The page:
The Treasury has, for the duration of the referendum campaign, switched from being a respected economic institution to being a lobbyist for Project Fear. Its notorious apocalypse algorithm looked like a schoolboy spoof, with its subscripts and squiggles “proving” Brexit would cost every household £4,300. (Didn’t the Treasury once prove that EU regulation cost households virtually the same?)In particular, he dismisses Osborne's claim that London house prices would fall by 20%
The Treasury thesis appears to be that the shock of Brexit would make Londoners poorer, interest rates higher and deter immigrants and rich foreigners from buying or renting houses in the capital. Prices would therefore fall. That is certainly plausible. Whether this would be a “shock” scenario for most Londoners is surely moot.
We are now entering a world in which economists simply seek predictions to support prejudices. The Treasury assumes that Brexit would lead to a fall in the pound. But surely that would make houses cheaper for foreigners to buy and push at least some prices back up? Why does Osborne not warn of a Brexit “soaring house price shock”?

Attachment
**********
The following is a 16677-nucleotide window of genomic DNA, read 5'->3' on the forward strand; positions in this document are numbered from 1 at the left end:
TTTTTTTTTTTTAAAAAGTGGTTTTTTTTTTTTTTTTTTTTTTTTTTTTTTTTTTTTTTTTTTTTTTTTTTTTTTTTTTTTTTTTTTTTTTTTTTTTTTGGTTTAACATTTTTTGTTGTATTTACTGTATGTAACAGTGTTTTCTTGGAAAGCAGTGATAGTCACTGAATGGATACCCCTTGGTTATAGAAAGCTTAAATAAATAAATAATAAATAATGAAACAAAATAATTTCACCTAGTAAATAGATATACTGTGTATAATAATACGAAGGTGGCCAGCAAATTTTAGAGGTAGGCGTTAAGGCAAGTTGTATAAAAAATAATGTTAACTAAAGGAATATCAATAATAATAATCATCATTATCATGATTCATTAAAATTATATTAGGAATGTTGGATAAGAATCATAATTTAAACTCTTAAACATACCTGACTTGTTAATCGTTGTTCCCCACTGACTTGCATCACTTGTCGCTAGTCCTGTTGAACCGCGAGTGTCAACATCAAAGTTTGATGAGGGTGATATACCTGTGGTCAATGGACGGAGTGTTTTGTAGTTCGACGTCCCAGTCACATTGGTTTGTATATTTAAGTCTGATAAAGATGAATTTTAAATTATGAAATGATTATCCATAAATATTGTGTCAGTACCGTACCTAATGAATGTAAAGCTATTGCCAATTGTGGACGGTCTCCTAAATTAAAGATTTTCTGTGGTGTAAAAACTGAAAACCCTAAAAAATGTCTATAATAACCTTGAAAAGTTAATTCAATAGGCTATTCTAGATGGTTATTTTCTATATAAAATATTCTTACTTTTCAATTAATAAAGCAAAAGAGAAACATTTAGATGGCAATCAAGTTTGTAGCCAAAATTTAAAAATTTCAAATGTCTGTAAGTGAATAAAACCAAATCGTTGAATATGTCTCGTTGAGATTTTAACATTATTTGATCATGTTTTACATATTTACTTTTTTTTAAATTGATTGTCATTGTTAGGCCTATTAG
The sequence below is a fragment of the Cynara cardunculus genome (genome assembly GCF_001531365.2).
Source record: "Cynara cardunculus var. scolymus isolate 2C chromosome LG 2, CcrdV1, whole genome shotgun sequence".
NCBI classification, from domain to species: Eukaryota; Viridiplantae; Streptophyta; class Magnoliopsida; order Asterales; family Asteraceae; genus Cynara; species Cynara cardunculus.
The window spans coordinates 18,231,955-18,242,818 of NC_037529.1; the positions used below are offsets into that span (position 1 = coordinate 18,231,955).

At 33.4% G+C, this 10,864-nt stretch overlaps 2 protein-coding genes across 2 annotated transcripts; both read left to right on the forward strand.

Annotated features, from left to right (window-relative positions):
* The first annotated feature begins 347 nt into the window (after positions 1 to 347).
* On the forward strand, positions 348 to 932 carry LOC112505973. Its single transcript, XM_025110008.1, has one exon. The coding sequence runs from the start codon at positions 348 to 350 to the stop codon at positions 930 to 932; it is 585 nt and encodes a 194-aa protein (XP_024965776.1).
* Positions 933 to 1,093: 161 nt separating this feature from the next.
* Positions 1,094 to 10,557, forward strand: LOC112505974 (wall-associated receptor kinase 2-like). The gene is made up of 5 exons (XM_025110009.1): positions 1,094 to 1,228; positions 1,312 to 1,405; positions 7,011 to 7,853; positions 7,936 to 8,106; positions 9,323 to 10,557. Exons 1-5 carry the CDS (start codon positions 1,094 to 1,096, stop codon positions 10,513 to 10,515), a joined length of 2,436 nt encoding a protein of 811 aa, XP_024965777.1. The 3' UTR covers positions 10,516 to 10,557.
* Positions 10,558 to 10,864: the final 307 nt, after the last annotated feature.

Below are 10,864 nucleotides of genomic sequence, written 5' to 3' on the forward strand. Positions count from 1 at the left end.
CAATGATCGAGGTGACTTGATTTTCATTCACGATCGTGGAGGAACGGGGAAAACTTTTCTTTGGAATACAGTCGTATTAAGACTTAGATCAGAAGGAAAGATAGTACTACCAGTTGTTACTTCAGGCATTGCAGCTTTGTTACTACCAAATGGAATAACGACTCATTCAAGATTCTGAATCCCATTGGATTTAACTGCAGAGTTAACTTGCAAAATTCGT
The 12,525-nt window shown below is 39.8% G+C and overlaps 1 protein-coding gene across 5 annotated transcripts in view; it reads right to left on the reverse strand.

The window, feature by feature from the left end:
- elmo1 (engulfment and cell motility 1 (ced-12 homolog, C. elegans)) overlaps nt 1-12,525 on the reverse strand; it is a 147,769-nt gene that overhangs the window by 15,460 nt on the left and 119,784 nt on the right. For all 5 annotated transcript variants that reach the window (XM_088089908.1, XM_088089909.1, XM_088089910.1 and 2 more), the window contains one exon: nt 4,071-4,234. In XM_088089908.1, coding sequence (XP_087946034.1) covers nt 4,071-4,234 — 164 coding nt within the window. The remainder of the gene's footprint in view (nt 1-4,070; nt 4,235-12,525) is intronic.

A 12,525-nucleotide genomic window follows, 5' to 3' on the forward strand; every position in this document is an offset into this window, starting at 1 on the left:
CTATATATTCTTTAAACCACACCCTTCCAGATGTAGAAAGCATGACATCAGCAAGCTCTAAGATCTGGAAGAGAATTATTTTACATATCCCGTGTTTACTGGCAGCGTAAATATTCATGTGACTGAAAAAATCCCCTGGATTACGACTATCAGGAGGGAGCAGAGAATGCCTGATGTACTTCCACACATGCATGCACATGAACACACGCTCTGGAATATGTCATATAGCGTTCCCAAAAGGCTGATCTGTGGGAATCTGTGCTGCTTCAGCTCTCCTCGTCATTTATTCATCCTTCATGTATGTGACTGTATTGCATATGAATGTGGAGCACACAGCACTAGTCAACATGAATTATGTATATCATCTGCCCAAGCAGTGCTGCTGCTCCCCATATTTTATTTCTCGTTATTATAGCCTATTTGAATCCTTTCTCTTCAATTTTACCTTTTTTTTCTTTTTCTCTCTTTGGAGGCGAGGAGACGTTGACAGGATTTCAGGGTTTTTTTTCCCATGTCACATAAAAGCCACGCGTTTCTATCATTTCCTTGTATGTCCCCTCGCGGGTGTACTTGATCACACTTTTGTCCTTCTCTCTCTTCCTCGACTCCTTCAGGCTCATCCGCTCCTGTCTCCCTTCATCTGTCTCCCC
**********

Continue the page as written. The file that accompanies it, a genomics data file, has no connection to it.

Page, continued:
These imponderables are clearly too great for any sensible person — but not apparently today’s highly politicised Treasury. The wisest remark perhaps comes from Johnny Morris of the estate agent Countrywide, who says simply: “Brexit would be an unprecedented turn of events, with a wide range of possible outcomes.” That is economist-speak for “no one has a clue”.So, everyone from blokes in the saloon bar to social commentators have worked out that these economic forecasts are Drek. Let's admit we simply don't know what Brexit would bring - but we can cope with it. In any case, the argument for Brexit is not economic but moral; it is cowardly, unpatriotic and immoral to allow British sovereignty to be stolen by a cohort of profoundly anti-democratic and unelected EU officials. This is about Freedom, not geld.